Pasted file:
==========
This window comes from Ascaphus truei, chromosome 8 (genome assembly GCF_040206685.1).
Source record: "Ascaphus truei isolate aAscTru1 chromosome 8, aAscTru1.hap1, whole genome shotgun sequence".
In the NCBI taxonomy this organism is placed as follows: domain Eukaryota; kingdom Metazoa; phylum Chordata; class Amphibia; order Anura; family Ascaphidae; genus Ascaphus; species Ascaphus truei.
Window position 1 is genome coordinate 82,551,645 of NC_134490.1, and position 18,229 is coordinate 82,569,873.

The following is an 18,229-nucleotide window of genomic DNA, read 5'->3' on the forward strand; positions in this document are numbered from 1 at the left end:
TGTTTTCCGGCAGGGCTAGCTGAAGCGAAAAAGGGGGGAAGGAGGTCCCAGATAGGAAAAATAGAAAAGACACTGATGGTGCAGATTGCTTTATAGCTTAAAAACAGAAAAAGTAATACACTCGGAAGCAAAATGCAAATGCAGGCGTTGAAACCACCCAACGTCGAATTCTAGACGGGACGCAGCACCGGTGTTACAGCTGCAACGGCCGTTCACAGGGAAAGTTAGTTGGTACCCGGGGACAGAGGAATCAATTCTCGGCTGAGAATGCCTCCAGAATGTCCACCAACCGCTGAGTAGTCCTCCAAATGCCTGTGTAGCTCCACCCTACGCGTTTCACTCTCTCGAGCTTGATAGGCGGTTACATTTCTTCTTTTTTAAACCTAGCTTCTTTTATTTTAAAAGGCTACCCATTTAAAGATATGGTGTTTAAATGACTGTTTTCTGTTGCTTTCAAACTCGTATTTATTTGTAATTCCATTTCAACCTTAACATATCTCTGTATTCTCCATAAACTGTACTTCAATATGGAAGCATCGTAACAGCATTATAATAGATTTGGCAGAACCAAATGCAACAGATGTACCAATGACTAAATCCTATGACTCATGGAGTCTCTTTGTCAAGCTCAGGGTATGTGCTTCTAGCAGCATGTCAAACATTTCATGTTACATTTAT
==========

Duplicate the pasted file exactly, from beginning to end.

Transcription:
This window comes from Ascaphus truei, chromosome 8 (genome assembly GCF_040206685.1).
Source record: "Ascaphus truei isolate aAscTru1 chromosome 8, aAscTru1.hap1, whole genome shotgun sequence".
In the NCBI taxonomy this organism is placed as follows: domain Eukaryota; kingdom Metazoa; phylum Chordata; class Amphibia; order Anura; family Ascaphidae; genus Ascaphus; species Ascaphus truei.
Window position 1 is genome coordinate 82,551,645 of NC_134490.1, and position 18,229 is coordinate 82,569,873.

The following is an 18,229-nucleotide window of genomic DNA, read 5'->3' on the forward strand; positions in this document are numbered from 1 at the left end:
TGTTTTCCGGCAGGGCTAGCTGAAGCGAAAAAGGGGGGAAGGAGGTCCCAGATAGGAAAAATAGAAAAGACACTGATGGTGCAGATTGCTTTATAGCTTAAAAACAGAAAAAGTAATACACTCGGAAGCAAAATGCAAATGCAGGCGTTGAAACCACCCAACGTCGAATTCTAGACGGGACGCAGCACCGGTGTTACAGCTGCAACGGCCGTTCACAGGGAAAGTTAGTTGGTACCCGGGGACAGAGGAATCAATTCTCGGCTGAGAATGCCTCCAGAATGTCCACCAACCGCTGAGTAGTCCTCCAAATGCCTGTGTAGCTCCACCCTACGCGTTTCACTCTCTCGAGCTTGATAGGCGGTTACATTTCTTCTTTTTTAAACCTAGCTTCTTTTATTTTAAAAGGCTACCCATTTAAAGATATGGTGTTTAAATGACTGTTTTCTGTTGCTTTCAAACTCGTATTTATTTGTAATTCCATTTCAACCTTAACATATCTCTGTATTCTCCATAAACTGTACTTCAATATGGAAGCATCGTAACAGCATTATAATAGATTTGGCAGAACCAAATGCAACAGATGTACCAATGACTAAATCCTATGACTCATGGAGTCTCTTTGTCAAGCTCAGGGTATGTGCTTCTAGCAGCATGTCAAACATTTCATGTTACATTTAT